In the picturesque Kiama countryside, holidaymakers lie in hammocks around the campfire outside a safari-style tent as pelicans fly overhead and the odd cicada chirps off in the distant bushland.
It’s an eco glamping accommodation experience husband and wife Nick and Jen Currie have been able to make a reality through Cicada Luxury Camping at Jerrara.
However, seeing it come to fruition a year ago was also bittersweet for Nick.
His parents retired on the property about 30 years ago, building their dream house on the site.
“My sisters and I have been coming down a lot since then – kind of a home away from home,” he said.
“I had my 21st birthday party in dad’s old shed, my sisters both got married down here and my wife and I got married down here. So it’s been a big part of our lives, this property.”
While living in Marrickville in Sydney and working in the world of corporate IT, the idea for the eco-friendly and low carbon footprint getaway was planted in his mind after a holiday in Mollymook about six years ago.
“I did the usual thing after a regional holiday and did a bit of property porn searching, looking up how much land was in the area,” he said.
“I came across this incredible eight-acre block just north of Mollymook that backed onto the mouth of the river.
“I thought ‘what could you do with that? Oh maybe camping, that would be a nice lifestyle’. So that was the seed.”
It was his mum who said: “Why don’t you do it here on our property?”.
“There was obviously a big pros and cons list with that one,” he said.
“Not buying land is appealing but then also not owning the whole thing was a big consideration and being all tied up with the family.
“Mum was really keen and dad sort of grumbled and went along with it.”
They made the decision and began the task of gaining approval from Kiama Council.
“I often joke about who was harder to convince – my wife or council,” he said, laughing.
“We proceeded and then, just as we got started, my mum who I was super close with, went and had a catastrophic stroke and died four months later, two years ago.
“So she missed out on seeing it.
“We’ve got two young boys and so I had all these visions of being able to spend more time with mum in particular and the boys getting to know her.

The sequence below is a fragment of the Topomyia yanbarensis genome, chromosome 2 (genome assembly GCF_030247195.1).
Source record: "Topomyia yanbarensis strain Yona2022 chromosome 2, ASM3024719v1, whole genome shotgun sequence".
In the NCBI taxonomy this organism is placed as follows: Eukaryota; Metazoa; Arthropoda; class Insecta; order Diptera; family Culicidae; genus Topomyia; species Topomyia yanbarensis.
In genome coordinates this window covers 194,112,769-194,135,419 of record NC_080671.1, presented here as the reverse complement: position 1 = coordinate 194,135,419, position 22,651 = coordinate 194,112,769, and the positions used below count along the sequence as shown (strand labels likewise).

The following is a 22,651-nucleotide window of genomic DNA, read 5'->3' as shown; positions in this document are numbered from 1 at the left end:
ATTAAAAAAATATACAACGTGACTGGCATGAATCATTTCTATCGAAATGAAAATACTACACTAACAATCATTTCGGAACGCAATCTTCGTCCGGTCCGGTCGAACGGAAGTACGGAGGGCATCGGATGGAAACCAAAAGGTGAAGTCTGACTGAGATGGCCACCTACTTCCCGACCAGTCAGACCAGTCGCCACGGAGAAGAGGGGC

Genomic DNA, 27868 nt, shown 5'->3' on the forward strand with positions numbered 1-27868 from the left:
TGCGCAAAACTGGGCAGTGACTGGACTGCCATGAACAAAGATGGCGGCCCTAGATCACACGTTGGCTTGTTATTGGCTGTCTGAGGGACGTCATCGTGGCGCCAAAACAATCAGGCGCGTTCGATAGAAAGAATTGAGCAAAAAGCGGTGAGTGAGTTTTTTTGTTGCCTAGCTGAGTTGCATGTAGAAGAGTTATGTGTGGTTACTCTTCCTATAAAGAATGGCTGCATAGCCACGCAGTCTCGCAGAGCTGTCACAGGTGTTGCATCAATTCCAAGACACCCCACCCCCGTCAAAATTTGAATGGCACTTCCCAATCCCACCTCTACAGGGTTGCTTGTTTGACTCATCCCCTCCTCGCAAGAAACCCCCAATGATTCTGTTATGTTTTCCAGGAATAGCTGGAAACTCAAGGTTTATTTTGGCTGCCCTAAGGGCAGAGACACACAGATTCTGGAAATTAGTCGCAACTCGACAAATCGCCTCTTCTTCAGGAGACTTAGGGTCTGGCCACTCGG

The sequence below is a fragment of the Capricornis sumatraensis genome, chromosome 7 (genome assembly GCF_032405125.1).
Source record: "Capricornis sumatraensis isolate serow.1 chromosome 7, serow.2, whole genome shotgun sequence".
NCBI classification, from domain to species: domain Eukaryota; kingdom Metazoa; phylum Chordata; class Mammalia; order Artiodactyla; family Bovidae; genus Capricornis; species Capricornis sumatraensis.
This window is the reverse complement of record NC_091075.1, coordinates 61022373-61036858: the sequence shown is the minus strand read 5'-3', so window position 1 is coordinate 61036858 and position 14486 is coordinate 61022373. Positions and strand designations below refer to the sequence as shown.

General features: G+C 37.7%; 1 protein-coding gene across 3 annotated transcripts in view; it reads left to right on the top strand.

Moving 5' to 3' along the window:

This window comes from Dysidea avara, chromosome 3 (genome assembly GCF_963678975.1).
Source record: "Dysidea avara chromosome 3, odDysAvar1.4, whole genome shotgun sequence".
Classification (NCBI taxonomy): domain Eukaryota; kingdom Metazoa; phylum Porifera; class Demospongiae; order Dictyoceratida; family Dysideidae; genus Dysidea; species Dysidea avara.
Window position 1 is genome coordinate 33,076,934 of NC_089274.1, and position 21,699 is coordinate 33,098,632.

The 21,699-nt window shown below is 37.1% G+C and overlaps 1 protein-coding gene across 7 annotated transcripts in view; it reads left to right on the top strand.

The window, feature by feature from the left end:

“That was all pretty heartbreaking.”
He said the task to create Cicada Luxury Camping was much bigger than he ever anticipated.
“Part of my argument with my wife was ‘come on darl’, it’s just four tents and a house’,” he said.
“During that whole crazy wet season and COVID built into that, it was just brutal, but we’re getting through the other side.
“January was pretty much solidly booked and then we haven’t had an empty weekend since.”
Nick said its popularity was due to no other unique eco-friendly accommodation available for about 60 kilometres.
He said the other factor was Kiama becoming more popular, especially since being named the “most liveable town” earlier this year.
“The demand for glamping and basic eco experiences have been on the rise globally for 15 years,” he said.
While Australia was a bit behind the trend, he said the popularity was now far reaching with some guests having never experienced camping before.
“It’s facilitating people to have that camping experience that they would never do because it’s all just too overwhelming with buying equipment,” he said.
Each of the luxurious, fully equipped safari and bell tents have stunning views and a good degree of privacy, with a deck, firepit, hammock, king or queen bed with hotel linen, and tasteful furnishings.
“Some guys arrive and they’re just frothing to get the fire started and kick back and crack a beer and lie in the hammock,” he said.
“To be in the middle of the country and see pelicans flying over, it just reminds you how close you are to the sea.”
While they researched similar businesses worldwide, much of the inspiration came from their own experiences camping over the years.
“We have 140,000 litres of rainwater storage, a large solar (power) system so it is very low impact and a low carbon footprint offering for guests,” he said.
Plans to incorporate further sustainability include a chicken coop where guests could feed scraps to the chickens and collect eggs.
On a larger scale, their goal is for two new dome tents, with demand there as Christmas and January dates get close to filling up.
And the name, Cicada Luxury Camping?
“We certainly get them (cicadas), but not that much,” he said.
“Cicada is just a nostalgic name and creature from my childhood.
“I associate them with going on holidays up north when I was young, finding the Black Princes, the Greengrocers and Golden Emperors.”
Original Article published by Kellie O’Brien on Region Illawarra.